Figure 2 Notched Izod impact strength of ternary PA-PP-SEBS-g-MAH blends with 0 wt%, 5 wt%, and 10 wt% SEBS-g-MAH. Source Ref. 44. Figure 2 Notched Izod impact strength of ternary PA-PP-SEBS-g-MAH blends with 0 wt%, 5 wt%, and 10 wt% SEBS-g-MAH. Source Ref. 44.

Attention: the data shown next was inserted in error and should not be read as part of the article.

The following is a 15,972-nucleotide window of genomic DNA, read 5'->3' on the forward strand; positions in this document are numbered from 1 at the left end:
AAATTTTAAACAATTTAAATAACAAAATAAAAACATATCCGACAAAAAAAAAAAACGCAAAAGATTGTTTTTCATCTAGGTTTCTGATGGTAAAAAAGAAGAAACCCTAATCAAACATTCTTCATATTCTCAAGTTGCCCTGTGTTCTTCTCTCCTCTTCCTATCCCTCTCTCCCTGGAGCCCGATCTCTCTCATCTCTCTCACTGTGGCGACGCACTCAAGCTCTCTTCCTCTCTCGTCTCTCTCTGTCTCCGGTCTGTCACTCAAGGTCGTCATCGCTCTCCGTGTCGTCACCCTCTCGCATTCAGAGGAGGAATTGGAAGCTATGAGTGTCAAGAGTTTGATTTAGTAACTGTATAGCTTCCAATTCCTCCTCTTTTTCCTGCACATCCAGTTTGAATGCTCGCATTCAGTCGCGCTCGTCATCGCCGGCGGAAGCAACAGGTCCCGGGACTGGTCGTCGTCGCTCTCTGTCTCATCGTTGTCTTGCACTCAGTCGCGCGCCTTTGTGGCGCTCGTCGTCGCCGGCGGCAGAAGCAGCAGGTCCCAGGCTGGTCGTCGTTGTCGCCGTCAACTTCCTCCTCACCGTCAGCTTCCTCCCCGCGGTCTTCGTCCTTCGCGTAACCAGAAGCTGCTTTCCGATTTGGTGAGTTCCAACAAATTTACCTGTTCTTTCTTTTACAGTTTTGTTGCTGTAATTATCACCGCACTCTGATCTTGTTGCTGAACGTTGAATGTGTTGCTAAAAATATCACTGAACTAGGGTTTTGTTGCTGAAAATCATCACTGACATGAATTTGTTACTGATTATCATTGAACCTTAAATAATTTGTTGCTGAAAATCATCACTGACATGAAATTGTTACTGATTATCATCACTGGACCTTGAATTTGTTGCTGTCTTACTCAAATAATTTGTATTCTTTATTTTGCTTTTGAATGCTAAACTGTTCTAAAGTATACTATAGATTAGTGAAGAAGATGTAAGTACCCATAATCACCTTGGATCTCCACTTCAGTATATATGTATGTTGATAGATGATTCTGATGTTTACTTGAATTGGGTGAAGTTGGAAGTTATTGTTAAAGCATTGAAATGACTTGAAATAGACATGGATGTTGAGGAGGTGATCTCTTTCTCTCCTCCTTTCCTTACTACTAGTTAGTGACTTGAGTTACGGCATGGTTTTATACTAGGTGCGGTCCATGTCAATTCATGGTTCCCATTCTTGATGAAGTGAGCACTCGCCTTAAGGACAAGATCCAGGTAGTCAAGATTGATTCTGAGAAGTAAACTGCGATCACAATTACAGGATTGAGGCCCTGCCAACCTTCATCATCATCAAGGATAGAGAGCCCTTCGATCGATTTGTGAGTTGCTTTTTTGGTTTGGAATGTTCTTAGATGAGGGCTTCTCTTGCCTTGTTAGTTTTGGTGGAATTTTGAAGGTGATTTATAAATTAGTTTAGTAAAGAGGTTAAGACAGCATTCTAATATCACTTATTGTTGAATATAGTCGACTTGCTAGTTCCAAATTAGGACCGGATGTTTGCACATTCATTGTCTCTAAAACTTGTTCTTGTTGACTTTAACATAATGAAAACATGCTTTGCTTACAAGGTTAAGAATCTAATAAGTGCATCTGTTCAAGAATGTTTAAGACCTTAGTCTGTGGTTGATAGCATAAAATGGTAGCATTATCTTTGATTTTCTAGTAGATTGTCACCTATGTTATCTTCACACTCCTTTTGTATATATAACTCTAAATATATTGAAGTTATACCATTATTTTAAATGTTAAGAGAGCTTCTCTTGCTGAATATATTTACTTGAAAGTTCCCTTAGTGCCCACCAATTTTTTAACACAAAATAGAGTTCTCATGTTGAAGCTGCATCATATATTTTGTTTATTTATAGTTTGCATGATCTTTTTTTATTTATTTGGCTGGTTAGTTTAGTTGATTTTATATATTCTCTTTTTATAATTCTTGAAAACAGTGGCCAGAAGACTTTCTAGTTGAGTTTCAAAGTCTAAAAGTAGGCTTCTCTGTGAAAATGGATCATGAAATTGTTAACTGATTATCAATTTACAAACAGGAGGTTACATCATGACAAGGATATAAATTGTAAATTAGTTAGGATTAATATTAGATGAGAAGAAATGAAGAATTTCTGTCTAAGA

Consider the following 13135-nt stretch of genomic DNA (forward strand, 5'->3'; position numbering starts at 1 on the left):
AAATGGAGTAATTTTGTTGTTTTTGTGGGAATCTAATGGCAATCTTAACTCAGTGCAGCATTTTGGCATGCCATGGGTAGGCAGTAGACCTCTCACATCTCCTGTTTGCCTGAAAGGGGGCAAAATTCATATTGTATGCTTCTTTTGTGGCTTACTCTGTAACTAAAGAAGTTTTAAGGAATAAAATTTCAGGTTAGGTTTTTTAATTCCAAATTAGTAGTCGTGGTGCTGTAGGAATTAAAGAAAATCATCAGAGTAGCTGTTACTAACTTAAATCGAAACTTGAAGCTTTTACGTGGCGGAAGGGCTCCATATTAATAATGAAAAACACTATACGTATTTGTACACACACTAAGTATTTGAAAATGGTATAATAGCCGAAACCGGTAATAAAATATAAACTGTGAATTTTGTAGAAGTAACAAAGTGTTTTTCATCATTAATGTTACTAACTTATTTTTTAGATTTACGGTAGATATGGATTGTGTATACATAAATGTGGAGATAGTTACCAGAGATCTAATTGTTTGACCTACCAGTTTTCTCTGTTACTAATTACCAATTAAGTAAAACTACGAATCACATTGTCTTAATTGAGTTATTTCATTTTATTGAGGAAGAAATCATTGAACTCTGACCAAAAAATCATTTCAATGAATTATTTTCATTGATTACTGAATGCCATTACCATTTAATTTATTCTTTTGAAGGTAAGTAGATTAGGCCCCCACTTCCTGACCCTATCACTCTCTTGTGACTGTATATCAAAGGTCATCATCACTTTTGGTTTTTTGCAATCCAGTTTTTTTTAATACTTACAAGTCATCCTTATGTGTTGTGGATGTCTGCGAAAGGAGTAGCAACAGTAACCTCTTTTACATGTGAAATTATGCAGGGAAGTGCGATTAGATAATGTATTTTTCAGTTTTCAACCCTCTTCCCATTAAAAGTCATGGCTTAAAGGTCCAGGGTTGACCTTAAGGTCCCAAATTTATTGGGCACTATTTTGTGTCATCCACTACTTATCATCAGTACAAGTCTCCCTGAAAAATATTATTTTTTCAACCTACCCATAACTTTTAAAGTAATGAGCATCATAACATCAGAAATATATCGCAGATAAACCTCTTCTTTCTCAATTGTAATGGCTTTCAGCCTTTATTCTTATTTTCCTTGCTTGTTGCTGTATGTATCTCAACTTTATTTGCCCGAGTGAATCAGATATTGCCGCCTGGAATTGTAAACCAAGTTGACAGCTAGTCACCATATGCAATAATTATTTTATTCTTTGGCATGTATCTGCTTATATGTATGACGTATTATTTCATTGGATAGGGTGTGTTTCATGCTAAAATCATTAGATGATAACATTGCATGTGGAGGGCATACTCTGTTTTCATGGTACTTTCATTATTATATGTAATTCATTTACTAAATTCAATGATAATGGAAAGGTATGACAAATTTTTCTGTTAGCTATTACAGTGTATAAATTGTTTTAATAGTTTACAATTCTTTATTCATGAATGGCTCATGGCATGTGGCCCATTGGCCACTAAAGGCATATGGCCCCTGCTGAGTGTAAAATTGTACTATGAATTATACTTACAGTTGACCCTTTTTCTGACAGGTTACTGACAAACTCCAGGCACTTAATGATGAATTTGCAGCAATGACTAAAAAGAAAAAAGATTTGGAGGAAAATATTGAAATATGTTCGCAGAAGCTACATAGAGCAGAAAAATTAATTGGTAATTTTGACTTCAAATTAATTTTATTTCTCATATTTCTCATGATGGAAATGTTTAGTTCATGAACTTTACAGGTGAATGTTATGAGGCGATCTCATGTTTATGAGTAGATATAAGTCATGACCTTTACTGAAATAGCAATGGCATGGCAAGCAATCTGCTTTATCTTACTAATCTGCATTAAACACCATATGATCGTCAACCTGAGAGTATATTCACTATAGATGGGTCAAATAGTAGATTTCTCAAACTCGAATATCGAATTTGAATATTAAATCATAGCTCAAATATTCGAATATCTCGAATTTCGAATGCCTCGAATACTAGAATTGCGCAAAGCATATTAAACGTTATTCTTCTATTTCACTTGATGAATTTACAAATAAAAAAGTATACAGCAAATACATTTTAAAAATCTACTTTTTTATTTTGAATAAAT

Processings Conditions. Certain variables should be monitored, measured, and recorded to aid in reproducibiUty of the desired balance of properties and appearance. The individual ABS suppHers provide data sheets and brochures specifying the range of conditions that can be used for each product. Relying on machine settings is not adequate. Identical cylinder heater settings on two machines can result in much different melt temperatures. Therefore, melt temperatures should be measured with a fast response hand pyrometer on an air shot recovered under normal screw rpm and back-pressure. Melt temperatures range from 218 to 268°C depending on the grade. Generally, the allowable melt temperature range within a grade is at least 28°C. Excessive melt temperatures cause color shift, poor gloss control, and loss of properties. Similarly, a fiU rate setting of 1 cm/s ram travel will not yield the same mold filling time on two machines of different barrel size. Fill time should be measured and adjusted to meet the requirements of getting a fliU part, and to take advantage of shear thinning without undue shear heating and gas bums. Injection pressure should be adjusted to get a fliU part free of sinks and good definition of gloss or texture. Hydrauhc pressures of less than 13 MPa (1900 psi) usually suffice for most mol ding. Excessive pressure causes flash and can result ia loss of some properties. Mold temperatures for ABS range from 27 to 66°C (60 to 82°C for high heat grades). The final properties of a molded part can be iafluenced as much by the mol ding as by the grade of ABS selected for the appHcation (121). The factors ia approximate descending order of importance are polymer orientation, heat history, free volume, and molded-ia stress. Izod impact strength can vary severalfold as a function of melt temperature and fiU rate because of orientation effects, and the response curve is ABS grade dependent (122). The effect on tensile strength is qualitatively the same, but the magnitude is ia the range of 5 to 10%. Modulus effects are minimal. Orientation distribution ia the part is very seasitive to the flow rate ia the mold therefore, fiU rate and velocity-to-pressure transfer poiat are important variables to control (123). Dart impact is also sensitive to mol ding variables, and orientation and thermal history can also be key factors (124). Heat deflection temperature can be iafluenced by packing pressure (125) because of free volume considerations (126). The orientation on the very surface of the part results from an extensionaHy stretching melt front and can have deleterious effects on electro-plate adhesion and paintabiUty. A phenomenon called the mold-surface-effect, which iavolves grooving the nonappearance half of the mold, can be employed to reduce unwanted surface orientation on the noncorresponding part surface (127—129). Other information regarding the influence of processiag coaditioas oa part quality are givea ia refereaces 130—134.  [c.206]